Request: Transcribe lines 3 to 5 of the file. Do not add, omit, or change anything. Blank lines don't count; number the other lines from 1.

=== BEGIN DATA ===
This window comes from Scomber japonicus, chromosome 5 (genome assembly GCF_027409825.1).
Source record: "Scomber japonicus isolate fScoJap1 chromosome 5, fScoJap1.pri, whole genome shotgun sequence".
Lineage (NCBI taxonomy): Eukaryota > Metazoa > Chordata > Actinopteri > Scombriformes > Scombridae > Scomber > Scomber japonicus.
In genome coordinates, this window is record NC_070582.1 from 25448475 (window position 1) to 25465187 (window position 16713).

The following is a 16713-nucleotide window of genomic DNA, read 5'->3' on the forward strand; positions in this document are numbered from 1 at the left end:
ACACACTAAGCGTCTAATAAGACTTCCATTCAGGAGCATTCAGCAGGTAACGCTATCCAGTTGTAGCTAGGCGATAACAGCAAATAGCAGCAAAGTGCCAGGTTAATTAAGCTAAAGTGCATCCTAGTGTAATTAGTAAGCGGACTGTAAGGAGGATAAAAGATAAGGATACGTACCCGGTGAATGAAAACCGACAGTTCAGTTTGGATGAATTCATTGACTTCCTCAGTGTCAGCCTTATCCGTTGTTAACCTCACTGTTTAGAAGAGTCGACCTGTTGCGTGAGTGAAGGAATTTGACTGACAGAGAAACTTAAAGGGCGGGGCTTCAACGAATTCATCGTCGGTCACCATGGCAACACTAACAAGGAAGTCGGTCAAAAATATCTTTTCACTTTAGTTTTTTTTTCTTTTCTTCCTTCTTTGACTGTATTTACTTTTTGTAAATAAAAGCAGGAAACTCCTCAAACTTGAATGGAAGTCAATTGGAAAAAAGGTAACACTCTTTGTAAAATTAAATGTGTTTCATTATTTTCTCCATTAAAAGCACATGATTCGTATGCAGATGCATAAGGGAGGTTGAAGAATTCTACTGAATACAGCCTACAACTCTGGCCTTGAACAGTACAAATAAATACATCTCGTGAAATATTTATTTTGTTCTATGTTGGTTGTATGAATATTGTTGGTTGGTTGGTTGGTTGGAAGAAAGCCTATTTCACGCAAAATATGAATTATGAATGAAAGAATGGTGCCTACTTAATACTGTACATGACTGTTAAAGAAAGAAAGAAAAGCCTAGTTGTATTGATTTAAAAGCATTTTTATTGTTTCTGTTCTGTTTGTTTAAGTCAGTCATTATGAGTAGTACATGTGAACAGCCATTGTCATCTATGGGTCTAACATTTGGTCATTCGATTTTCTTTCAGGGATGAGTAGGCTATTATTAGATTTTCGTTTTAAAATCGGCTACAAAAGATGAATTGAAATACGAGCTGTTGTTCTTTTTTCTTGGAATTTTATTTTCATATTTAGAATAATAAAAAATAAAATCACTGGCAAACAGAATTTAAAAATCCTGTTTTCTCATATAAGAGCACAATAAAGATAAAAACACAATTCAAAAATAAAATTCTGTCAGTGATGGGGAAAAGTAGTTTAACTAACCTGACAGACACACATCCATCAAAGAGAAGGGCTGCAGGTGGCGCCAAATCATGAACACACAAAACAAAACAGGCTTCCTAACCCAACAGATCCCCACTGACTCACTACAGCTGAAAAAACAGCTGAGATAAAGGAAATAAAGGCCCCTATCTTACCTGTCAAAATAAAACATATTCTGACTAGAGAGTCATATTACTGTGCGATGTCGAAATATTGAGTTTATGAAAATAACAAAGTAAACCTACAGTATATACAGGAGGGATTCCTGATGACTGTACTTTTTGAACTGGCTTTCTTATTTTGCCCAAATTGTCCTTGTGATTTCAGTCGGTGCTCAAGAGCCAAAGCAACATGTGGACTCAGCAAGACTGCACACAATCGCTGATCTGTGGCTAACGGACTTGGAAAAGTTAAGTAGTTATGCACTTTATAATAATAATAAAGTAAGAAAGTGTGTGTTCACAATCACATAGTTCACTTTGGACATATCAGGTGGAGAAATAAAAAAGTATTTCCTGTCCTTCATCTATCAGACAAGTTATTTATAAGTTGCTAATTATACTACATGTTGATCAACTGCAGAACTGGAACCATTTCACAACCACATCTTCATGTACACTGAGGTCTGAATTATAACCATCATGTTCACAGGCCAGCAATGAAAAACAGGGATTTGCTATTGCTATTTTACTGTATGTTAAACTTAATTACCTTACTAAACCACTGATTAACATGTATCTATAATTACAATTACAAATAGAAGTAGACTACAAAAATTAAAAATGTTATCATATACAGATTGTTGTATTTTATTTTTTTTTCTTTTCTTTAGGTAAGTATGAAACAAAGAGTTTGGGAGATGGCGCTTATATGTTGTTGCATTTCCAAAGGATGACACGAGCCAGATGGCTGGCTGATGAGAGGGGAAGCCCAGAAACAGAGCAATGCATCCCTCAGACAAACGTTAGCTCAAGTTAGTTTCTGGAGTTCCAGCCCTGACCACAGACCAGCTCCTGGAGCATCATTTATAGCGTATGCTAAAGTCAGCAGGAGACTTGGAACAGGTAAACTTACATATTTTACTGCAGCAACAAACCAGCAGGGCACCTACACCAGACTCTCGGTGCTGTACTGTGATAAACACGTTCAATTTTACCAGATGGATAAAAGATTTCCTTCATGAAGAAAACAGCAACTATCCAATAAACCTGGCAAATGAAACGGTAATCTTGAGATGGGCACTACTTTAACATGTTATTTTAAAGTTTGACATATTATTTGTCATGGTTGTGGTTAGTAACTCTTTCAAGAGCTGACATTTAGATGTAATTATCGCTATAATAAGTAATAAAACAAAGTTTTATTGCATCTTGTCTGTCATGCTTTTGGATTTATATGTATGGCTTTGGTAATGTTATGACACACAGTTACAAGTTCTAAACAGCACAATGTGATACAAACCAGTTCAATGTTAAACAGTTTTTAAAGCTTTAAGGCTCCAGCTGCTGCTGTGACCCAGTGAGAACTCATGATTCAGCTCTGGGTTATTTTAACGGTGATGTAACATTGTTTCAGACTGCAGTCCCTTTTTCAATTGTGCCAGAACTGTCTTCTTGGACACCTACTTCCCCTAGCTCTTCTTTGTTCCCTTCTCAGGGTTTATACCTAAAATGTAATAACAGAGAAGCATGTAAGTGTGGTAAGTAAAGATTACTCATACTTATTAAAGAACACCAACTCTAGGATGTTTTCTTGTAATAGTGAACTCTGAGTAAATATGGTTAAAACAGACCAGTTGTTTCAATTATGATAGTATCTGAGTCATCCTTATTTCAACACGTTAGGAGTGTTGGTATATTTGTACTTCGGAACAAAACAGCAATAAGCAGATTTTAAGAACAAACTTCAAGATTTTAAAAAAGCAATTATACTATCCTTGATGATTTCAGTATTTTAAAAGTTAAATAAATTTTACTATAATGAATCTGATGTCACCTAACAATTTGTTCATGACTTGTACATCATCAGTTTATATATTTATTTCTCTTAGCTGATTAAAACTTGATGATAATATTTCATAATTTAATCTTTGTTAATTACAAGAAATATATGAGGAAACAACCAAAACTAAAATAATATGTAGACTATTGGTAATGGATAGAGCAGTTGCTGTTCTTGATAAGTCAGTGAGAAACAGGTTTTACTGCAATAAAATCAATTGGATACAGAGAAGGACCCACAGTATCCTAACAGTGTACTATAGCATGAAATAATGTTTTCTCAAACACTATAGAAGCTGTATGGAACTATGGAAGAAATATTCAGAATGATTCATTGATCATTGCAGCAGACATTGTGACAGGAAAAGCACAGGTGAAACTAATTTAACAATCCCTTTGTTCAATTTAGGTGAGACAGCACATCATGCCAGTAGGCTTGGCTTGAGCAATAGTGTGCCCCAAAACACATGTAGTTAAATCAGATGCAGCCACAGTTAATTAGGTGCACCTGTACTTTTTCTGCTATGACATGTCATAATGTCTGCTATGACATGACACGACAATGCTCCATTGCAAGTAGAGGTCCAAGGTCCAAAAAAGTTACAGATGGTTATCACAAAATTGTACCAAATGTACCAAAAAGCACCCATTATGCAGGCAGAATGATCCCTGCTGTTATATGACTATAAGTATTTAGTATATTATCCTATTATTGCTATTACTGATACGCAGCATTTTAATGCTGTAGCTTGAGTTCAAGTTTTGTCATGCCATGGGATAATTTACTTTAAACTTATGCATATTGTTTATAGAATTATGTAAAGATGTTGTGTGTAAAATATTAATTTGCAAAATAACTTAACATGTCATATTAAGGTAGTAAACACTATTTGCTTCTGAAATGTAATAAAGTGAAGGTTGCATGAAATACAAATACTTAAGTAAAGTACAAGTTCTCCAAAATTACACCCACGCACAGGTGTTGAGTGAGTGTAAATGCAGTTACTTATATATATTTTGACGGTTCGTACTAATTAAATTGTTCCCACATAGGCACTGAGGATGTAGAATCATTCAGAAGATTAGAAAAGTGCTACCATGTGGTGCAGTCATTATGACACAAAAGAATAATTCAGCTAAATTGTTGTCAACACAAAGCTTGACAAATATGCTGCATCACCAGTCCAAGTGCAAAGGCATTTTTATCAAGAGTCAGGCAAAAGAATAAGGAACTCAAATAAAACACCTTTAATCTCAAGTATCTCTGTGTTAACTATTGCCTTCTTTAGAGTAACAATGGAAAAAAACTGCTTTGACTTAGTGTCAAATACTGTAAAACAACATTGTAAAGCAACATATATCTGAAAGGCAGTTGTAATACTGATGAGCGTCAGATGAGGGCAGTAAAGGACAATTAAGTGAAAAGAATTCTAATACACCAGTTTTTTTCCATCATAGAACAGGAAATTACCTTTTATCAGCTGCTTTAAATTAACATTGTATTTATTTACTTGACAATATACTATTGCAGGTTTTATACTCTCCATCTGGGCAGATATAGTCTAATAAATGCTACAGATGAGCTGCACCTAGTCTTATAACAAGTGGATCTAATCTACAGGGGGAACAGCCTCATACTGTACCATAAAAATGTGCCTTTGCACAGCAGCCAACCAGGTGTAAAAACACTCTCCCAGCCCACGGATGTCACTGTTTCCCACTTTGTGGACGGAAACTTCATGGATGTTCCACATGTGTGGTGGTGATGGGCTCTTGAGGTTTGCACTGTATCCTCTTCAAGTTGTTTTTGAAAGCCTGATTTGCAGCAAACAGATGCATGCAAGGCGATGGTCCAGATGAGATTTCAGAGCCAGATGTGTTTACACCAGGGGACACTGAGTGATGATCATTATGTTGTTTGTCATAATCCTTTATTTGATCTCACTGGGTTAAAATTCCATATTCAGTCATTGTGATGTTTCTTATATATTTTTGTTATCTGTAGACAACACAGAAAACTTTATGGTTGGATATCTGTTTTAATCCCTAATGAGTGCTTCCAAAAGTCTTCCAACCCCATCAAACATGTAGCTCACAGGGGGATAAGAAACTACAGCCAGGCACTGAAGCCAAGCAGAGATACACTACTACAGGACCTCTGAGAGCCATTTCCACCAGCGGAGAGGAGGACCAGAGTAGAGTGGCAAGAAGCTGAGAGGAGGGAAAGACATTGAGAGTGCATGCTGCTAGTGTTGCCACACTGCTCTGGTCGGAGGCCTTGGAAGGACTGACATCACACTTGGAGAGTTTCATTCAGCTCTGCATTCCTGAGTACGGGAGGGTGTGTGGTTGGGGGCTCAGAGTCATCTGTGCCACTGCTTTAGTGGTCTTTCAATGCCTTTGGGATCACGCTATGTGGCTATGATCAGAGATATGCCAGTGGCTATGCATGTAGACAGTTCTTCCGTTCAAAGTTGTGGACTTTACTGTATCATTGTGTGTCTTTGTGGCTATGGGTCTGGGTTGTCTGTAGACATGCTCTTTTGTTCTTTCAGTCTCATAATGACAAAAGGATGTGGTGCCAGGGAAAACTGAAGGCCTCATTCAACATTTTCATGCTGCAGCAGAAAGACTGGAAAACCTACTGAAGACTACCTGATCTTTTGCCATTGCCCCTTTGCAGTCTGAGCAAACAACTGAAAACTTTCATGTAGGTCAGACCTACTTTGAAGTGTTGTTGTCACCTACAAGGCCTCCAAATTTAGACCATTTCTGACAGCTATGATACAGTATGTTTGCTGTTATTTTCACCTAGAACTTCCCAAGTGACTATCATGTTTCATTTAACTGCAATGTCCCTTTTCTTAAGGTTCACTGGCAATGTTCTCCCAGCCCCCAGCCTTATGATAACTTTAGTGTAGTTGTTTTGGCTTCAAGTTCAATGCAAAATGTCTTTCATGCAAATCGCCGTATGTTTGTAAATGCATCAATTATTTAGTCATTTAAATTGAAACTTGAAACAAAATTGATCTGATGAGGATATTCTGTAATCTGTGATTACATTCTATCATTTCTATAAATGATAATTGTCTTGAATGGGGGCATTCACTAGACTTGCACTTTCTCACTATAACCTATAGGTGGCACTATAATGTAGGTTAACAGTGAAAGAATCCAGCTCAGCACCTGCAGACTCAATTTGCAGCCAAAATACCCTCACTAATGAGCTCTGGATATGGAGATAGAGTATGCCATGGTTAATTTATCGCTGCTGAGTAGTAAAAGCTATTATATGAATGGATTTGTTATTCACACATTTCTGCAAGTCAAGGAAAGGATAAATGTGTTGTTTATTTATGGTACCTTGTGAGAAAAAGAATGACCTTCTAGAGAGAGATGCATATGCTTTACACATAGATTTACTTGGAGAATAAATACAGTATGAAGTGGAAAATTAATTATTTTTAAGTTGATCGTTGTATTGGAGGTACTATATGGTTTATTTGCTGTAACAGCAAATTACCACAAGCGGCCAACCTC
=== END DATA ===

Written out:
Lineage (NCBI taxonomy): Eukaryota > Metazoa > Chordata > Actinopteri > Scombriformes > Scombridae > Scomber > Scomber japonicus.
In genome coordinates, this window is record NC_070582.1 from 25448475 (window position 1) to 25465187 (window position 16713).

The following is a 16713-nucleotide window of genomic DNA, read 5'->3' on the forward strand; positions in this document are numbered from 1 at the left end: